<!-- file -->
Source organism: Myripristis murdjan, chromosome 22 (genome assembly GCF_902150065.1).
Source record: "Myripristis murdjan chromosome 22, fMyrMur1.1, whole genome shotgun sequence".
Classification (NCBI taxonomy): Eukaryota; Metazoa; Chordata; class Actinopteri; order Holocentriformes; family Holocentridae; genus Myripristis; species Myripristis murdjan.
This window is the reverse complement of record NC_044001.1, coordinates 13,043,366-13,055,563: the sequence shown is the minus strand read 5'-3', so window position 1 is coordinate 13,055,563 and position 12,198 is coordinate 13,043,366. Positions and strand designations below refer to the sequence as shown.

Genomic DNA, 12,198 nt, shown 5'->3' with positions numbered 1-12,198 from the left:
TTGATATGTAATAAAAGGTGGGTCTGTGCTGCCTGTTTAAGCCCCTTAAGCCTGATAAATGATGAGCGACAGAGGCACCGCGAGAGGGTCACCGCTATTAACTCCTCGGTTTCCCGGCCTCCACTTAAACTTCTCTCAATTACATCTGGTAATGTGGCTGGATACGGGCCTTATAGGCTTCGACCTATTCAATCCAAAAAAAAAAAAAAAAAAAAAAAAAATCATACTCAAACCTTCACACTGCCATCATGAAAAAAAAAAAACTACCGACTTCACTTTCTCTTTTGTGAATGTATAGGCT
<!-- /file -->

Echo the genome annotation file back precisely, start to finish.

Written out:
Source organism: Myripristis murdjan, chromosome 22 (genome assembly GCF_902150065.1).
Source record: "Myripristis murdjan chromosome 22, fMyrMur1.1, whole genome shotgun sequence".
Classification (NCBI taxonomy): Eukaryota; Metazoa; Chordata; class Actinopteri; order Holocentriformes; family Holocentridae; genus Myripristis; species Myripristis murdjan.
This window is the reverse complement of record NC_044001.1, coordinates 13,043,366-13,055,563: the sequence shown is the minus strand read 5'-3', so window position 1 is coordinate 13,055,563 and position 12,198 is coordinate 13,043,366. Positions and strand designations below refer to the sequence as shown.

Genomic DNA, 12,198 nt, shown 5'->3' with positions numbered 1-12,198 from the left:
TTGATATGTAATAAAAGGTGGGTCTGTGCTGCCTGTTTAAGCCCCTTAAGCCTGATAAATGATGAGCGACAGAGGCACCGCGAGAGGGTCACCGCTATTAACTCCTCGGTTTCCCGGCCTCCACTTAAACTTCTCTCAATTACATCTGGTAATGTGGCTGGATACGGGCCTTATAGGCTTCGACCTATTCAATCCAAAAAAAAAAAAAAAAAAAAAAAAAATCATACTCAAACCTTCACACTGCCATCATGAAAAAAAAAAAACTACCGACTTCACTTTCTCTTTTGTGAATGTATAGGCT